The MGA With An Attitude
WOOD PRESERVATIVE For Floor Boards - FR-113

At 11:44 AM 4/16/04 -0700, Howard Battan wrote:
>"I will be replacing the floorboards in my '57 MGA. What have you found to be a good paint or treatment for them to make them hold up well?"

Penta wood preservative is good (or maybe any equivalent). Brush on and let dry. Especially try to fill the edge grain, over and over and over. Do several coats (over several days maybe) until it won't take any more and starts to look a little glossy. Allow to dry, and paint with a couple coats of black enamel.

Addendum, September 5, 2009:   Well that's interesting. I just found out that pentachlorophenol (the active ingredient in Penta Wood Preservative) has been restricted since 1984, and is no longer available to the general public (although still used in industrial applications for utility poles, railroad ties, and wharf pilings). They say it extends life of telephone poles from 7 years to 35 years. No wonder my floorboards are still like new after 23 years on the road. The EPA restricted its use on the basis of it being "possibly carcinogenic to humans" with anecdotal evidence only with normal exposures.
See here:

I guess you will have to ask your "helpful hardware man" for a recommendation for a modern wood preservative. For what it's worth, linseed oil does a nice job of sealing wood to keep moisture out.

Addendum, November 27, 2009:   Another web visitor recently recommended using Black Sote by Alcatraz. See here:

It looks like Asphalt with about 50% solvent solution. I have no idea if there are any anti-fungal chemicals included. Definitely not Creosote, but apparently the modern "safer" substitute for consumer use. It should be okay for floorboards, but I think I'd treat it more like a soak-in stain and paint over it as well.

Addendum, January 3, 2011:   This recommendation comes from Bill Wardlow at The Motorway Ltd in Fort Collins, Colorado.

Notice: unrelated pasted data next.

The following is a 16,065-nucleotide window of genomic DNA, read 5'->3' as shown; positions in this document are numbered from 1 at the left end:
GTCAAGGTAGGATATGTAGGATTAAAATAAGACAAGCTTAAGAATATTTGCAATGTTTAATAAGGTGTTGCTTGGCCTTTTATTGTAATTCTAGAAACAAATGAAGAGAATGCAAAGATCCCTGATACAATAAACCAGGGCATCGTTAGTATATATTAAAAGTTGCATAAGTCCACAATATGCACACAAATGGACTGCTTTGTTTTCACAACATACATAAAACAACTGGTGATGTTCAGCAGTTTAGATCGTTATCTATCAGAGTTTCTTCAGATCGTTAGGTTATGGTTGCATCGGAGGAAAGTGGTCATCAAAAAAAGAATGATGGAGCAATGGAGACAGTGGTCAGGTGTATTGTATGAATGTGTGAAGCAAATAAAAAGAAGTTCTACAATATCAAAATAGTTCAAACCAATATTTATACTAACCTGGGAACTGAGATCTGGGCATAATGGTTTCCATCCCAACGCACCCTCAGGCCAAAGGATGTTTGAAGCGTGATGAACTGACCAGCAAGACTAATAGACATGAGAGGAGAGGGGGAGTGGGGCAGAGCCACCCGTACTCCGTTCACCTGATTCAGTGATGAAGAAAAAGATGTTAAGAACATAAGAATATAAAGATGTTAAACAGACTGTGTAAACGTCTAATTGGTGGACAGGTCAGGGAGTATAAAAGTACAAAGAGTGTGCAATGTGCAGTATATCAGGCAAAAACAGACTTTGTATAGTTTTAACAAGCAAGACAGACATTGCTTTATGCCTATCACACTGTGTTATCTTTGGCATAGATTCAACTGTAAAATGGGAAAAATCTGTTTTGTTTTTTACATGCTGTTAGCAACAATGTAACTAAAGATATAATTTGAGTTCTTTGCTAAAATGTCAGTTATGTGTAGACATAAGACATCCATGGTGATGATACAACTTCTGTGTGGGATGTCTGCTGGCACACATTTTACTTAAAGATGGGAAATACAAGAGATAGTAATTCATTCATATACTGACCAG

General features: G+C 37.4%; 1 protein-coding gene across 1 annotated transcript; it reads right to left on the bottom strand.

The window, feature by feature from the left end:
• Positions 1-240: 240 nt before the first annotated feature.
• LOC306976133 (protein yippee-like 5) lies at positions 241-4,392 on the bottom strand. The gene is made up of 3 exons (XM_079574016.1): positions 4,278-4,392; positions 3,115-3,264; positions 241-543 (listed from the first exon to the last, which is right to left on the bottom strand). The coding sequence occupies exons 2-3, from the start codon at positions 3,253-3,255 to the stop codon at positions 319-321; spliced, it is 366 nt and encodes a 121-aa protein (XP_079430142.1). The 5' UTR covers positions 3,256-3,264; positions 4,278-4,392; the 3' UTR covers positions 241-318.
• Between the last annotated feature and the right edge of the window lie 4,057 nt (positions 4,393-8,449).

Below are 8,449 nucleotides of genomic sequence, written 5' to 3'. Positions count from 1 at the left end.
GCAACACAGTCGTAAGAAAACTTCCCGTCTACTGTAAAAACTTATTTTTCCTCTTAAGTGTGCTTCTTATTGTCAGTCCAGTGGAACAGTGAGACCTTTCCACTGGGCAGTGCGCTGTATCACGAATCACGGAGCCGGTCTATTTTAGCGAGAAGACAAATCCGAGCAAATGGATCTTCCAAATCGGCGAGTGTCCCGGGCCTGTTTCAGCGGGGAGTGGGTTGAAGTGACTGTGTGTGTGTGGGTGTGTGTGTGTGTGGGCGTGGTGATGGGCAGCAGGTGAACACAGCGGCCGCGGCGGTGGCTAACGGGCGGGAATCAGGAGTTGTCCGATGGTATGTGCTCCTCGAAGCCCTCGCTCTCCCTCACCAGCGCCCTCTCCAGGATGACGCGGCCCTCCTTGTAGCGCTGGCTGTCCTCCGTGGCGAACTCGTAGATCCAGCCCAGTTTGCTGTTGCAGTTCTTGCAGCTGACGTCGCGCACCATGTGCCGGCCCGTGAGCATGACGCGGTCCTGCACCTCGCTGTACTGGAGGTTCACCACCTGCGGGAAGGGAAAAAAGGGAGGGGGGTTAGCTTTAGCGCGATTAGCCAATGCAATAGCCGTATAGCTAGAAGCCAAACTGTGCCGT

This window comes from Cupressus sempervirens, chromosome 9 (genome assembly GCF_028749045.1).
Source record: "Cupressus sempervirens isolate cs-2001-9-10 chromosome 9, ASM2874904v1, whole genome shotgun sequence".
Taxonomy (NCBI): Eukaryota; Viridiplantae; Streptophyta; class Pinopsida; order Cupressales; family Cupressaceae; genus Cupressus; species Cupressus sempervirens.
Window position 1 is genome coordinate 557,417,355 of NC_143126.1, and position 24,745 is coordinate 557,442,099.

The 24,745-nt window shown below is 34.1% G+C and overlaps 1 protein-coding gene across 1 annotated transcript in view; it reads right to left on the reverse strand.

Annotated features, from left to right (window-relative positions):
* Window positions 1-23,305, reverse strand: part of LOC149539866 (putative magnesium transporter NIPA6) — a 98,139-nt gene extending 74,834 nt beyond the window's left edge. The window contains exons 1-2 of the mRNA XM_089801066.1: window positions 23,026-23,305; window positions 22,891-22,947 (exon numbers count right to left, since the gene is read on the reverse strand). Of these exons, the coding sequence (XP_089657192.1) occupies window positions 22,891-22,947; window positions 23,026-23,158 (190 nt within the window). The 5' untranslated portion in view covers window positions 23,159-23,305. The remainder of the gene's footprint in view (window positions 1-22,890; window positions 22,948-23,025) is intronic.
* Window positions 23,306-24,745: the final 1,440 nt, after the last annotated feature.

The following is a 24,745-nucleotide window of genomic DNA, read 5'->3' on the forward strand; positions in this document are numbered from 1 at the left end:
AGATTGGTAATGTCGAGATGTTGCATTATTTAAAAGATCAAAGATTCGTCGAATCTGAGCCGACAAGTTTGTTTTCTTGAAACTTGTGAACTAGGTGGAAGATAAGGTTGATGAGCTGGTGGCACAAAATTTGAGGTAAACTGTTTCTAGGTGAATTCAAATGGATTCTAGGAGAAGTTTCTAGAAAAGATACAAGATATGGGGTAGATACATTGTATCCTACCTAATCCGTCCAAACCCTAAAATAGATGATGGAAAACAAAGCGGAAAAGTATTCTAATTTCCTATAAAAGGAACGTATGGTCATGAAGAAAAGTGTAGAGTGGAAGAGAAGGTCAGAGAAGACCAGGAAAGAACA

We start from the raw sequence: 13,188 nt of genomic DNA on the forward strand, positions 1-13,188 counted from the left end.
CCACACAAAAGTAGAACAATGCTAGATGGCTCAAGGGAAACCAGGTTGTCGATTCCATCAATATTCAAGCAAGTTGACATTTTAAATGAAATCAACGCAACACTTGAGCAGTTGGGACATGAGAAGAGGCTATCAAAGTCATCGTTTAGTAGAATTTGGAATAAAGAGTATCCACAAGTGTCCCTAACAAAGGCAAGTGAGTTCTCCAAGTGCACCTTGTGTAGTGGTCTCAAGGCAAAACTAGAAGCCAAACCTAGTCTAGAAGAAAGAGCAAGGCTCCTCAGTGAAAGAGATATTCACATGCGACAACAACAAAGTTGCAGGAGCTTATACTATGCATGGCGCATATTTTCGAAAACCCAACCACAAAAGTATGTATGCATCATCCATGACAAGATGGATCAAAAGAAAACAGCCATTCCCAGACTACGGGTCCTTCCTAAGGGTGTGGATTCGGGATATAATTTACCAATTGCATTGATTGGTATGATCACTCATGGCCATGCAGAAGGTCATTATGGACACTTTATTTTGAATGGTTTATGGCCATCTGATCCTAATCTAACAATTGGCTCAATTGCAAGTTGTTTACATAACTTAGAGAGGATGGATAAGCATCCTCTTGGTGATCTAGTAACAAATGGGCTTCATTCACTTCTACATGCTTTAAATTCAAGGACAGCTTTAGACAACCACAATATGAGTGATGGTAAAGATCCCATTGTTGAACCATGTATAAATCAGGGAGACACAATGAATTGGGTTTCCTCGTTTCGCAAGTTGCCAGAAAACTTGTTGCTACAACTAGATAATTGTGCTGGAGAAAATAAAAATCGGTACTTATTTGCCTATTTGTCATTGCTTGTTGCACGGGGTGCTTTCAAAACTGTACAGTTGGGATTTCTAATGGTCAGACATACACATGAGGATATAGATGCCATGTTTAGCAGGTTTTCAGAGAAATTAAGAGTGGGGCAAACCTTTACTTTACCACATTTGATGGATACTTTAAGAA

"In our shop, we've been protecting wood with a two part epoxy mixture that's extremely thin and watery when mixed. It penetrates the wood like a champ, and then hardens, having permeated the cellulose fibers. The wood is 'forever' converted and protected from rot. We use NOTHING else, except for a coat of paint, or soundproofing if needed. The stuff is called Clear Penetrating Epoxy Sealer. It's manufactured by Smith & Company (really!). We get it from a local specialty hardwood and fancy carpentry place. It says on the can that it's made in Richmond, California. It is nasty stuff when not cured. Use a respirator rated for organic compounds and such. (It tells you on the box). Work in a WELL ventilated area, preferably outside, and avoid prolonged exposure. Really, we haven't found it objectionable at all in working with it. Just follow the directions. On the box it says "cold weather formula". I don't know if that means it comes in different mixes or not. You may want to ask. We think the stuff is great".

Addendum, August 6, 2012:   This recommendation comes from Steve Miller.
" On the floor boards, I think I will try to use Sikkens deck treatment, which is like a transparent water repellant, but after a couple coats becomes thick and shiny. We have used it on decks, barn walls, fence posts and more in the past, and in weather, it will last for years....have seen no signs of deterioration over at least five years. Sikkens recommends a re-coat in full weather every year or so, but we have never done so on many apps. I think this will protect the wood well. Hope it can withstand the exhaust heat (will use some type of heat shielding)".

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